Poincarae's Philosophy: From Conventionalism to Phenomenology

By Elie Zahar | Go to book overview

5
The Foundations of Mathematics
According to Poincaré and Russell

5.1 AN OVERVIEW OF POINCARÉ'S PHILOSOPHY
OF MATHEMATICS

In his preface to Dugac's book on Dedekind's work, Dieudonne refers to the profound intuition which guided the creative work of great mathematicians like Poincaré, Lebesgue, and Dedekind. Dieudonne claims that their sound mathematical instinct “led them to be wary of the excessive freedom demanded by this [Cantorian] school, a freedom which appeared to be in danger of degenerating into licence” (Dugac 1976, Preface; my translation). In the present chapter, I propose to examine another of Poincaré's powerful instincts, namely his philosophical intuition with regard to the foundations of mathematics. We should note that his philosophy of mathematics has been largely—and unjustly—ignored mainly because it conflicts with his actual mathematical practice. In previous chapters, we noted that Poincaré not only failed to unify his philosophical views into a coherent system; but also that he frequently shifted his position, thus exhibiting the kind of 'opportunism' which was regarded by Einstein as indispensable to all great scientists. Putting it pedantically, the set of all opinions expressed by Poincaré at different points of his career is inconsistent. Let us however remember that this remark applies to practically all great philosophers, which explains why system-building on a grand scale has gone out of fashion; for such systems are likely at any moment to succumb to their inner contradictions. A good philosopher is nowadays taken to be someone who, by means of analyses guided by a central idea, illuminates or solves some important foundational problem. In this sense, Poincaré was not only a supreme mathematician but also a major philosopher; so that Popper was largely justified in calling him the greatest philosopher of science ever (see Bouveresse 1998, p. 191).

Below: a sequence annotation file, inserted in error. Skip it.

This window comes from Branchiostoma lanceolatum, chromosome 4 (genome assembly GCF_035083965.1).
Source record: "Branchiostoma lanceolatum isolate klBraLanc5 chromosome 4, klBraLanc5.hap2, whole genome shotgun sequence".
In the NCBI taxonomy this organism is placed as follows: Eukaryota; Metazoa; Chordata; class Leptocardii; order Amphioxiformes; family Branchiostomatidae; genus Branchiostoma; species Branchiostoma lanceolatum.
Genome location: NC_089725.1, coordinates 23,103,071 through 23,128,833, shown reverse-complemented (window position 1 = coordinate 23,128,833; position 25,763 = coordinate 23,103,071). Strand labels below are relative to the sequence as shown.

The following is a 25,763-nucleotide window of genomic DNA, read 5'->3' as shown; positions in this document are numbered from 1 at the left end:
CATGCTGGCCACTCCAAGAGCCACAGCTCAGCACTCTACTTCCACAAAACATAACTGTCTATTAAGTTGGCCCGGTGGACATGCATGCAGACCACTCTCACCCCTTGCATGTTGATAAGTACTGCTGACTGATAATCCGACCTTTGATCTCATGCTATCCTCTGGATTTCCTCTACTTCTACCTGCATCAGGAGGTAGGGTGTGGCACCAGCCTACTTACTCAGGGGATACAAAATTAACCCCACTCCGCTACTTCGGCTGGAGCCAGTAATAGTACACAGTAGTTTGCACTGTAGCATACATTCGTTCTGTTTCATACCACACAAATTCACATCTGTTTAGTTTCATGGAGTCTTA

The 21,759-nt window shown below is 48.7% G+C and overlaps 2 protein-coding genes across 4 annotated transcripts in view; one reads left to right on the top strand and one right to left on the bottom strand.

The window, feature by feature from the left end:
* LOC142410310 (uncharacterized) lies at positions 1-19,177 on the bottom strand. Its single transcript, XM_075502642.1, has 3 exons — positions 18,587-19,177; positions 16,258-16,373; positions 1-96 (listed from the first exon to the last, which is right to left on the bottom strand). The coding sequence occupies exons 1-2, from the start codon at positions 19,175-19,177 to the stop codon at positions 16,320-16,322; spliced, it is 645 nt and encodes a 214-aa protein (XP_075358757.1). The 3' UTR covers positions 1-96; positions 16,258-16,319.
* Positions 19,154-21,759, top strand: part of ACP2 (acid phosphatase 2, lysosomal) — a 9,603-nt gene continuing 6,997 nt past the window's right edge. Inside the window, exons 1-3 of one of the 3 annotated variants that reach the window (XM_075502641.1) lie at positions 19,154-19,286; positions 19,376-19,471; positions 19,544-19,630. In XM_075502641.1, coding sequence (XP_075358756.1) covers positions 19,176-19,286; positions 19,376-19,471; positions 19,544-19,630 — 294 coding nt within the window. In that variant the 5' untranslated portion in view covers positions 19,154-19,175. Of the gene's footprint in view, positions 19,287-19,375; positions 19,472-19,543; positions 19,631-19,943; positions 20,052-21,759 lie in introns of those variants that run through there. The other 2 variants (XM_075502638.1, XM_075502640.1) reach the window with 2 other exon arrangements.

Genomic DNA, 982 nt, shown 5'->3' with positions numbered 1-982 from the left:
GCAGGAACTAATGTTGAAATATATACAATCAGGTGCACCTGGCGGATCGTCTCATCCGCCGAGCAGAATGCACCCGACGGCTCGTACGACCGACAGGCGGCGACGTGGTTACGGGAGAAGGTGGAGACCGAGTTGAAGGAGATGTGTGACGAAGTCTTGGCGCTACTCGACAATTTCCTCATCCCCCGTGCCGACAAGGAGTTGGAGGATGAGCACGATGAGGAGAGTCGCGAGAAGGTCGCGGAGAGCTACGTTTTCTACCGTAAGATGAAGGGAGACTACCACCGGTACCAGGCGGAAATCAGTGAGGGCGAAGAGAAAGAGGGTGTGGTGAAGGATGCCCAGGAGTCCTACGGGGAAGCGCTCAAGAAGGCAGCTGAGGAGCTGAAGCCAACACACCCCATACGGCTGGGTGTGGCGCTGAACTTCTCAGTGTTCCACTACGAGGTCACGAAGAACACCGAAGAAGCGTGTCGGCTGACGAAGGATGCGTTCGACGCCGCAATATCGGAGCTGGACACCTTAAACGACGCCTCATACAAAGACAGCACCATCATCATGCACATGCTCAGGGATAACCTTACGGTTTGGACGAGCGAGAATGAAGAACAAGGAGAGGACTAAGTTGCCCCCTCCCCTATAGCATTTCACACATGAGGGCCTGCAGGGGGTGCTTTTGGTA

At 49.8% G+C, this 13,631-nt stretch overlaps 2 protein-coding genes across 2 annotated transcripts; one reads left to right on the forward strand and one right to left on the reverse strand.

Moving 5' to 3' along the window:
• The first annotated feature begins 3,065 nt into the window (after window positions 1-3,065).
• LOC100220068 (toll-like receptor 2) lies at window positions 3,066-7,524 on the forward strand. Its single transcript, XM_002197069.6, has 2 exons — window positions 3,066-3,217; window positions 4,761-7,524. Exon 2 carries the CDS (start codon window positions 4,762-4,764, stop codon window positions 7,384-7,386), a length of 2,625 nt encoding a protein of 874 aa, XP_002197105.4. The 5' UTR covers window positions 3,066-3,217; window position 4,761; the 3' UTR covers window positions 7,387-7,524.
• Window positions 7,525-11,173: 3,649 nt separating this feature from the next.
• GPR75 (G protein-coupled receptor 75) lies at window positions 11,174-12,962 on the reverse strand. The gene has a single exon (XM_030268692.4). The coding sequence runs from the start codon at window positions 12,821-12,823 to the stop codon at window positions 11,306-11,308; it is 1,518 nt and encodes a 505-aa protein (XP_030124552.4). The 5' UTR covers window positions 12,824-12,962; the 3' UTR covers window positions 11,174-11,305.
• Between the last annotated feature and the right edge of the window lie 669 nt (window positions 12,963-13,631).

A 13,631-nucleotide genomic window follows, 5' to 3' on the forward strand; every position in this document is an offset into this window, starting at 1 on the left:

In his controversy with Couturat, Poincaré adopted the haughty and even sarcastic style of a great mathematician irritated by a philosopher's

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